Lake Bosumtwi is a natural inland freshwater lake that originated from a meteorite impact. The lake is becoming a popular tourist attraction in Ghana and has the potential to be developed as an ecotourism site in the future. However, there have been some unregulated human activities and unplanned infrastructure development, and there are increased levels of pollutants in the lake water. In order to make ecotourism at Lake Bosumtwi successful in the long term, the Lake Bosumtwi Development Committee has been formed to ensure that local people are empowered to mobilize their own capacities. It has been realized that an important criterion required to develop ecotourism in a socially responsible, economically efficient, and environmentally viable way is to foster a constructive dialogue between the local people and tourists about the needs of the indigenous people.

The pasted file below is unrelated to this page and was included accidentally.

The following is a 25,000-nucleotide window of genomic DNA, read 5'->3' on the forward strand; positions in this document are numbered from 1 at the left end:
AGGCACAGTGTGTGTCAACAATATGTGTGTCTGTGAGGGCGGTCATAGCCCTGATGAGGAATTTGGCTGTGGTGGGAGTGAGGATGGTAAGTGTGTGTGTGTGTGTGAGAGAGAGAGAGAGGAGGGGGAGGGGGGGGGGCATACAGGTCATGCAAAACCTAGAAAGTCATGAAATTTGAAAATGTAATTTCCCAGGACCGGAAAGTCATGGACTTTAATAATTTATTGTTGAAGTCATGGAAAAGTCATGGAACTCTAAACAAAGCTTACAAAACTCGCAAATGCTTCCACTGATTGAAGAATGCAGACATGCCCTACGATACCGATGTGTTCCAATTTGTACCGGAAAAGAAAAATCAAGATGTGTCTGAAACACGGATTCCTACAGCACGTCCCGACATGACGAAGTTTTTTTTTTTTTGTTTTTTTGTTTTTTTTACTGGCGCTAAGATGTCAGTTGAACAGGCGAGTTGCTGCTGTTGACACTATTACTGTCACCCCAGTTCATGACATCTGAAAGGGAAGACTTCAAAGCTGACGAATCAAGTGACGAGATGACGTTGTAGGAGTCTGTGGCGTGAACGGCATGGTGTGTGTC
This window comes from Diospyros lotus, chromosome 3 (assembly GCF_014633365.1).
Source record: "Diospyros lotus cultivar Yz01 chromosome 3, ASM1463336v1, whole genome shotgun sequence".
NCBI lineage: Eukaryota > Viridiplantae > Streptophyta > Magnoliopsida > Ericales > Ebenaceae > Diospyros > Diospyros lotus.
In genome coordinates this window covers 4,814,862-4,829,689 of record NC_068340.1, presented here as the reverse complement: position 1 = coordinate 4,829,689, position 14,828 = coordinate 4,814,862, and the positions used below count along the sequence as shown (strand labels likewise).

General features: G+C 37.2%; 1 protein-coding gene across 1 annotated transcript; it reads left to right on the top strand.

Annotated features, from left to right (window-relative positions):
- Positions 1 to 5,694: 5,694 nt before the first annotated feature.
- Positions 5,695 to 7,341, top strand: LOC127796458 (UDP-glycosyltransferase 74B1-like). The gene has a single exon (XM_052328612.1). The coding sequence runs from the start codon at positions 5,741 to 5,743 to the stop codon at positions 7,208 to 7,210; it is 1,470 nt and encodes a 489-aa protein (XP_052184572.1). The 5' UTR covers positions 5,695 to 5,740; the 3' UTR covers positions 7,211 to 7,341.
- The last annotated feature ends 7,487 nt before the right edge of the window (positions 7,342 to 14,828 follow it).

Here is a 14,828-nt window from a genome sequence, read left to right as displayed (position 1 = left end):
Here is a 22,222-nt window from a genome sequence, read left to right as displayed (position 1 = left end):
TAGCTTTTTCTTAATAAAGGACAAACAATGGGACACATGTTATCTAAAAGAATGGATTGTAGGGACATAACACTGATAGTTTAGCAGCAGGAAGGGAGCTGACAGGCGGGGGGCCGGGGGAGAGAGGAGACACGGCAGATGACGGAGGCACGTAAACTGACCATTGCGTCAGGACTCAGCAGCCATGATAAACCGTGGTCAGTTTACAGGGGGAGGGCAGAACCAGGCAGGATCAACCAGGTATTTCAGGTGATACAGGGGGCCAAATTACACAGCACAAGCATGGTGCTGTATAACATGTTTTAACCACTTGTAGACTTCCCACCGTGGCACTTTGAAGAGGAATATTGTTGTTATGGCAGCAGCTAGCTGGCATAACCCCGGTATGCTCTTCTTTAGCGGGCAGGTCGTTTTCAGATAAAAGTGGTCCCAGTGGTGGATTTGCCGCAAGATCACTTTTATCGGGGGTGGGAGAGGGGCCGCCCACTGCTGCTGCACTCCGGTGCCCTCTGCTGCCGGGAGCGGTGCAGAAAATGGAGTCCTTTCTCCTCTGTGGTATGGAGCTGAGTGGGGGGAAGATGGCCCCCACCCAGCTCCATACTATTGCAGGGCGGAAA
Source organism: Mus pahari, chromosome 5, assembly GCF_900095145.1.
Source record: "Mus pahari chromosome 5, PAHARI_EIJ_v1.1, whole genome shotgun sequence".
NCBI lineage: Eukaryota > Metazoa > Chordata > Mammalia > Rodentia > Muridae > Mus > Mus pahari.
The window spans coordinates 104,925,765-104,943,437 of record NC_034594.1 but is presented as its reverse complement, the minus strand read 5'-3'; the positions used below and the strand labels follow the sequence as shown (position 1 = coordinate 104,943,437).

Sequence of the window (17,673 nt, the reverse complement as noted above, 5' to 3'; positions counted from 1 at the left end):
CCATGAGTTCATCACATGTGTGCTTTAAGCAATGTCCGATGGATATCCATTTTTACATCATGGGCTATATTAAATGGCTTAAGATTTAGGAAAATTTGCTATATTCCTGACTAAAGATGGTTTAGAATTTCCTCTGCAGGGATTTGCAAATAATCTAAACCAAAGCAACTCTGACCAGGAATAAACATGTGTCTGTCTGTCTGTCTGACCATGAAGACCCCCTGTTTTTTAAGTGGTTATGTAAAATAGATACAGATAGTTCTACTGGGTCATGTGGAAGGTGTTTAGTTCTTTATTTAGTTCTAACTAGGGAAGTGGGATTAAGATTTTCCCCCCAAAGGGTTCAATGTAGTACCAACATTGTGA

• Noble gas space exposure ages of individual interplanetary dust particles

    Kehm, K.; Flynn, G. J.; Sutton, S. R.; Hohenberg, C. M. (The Meteoritical Society, 2006-01-01)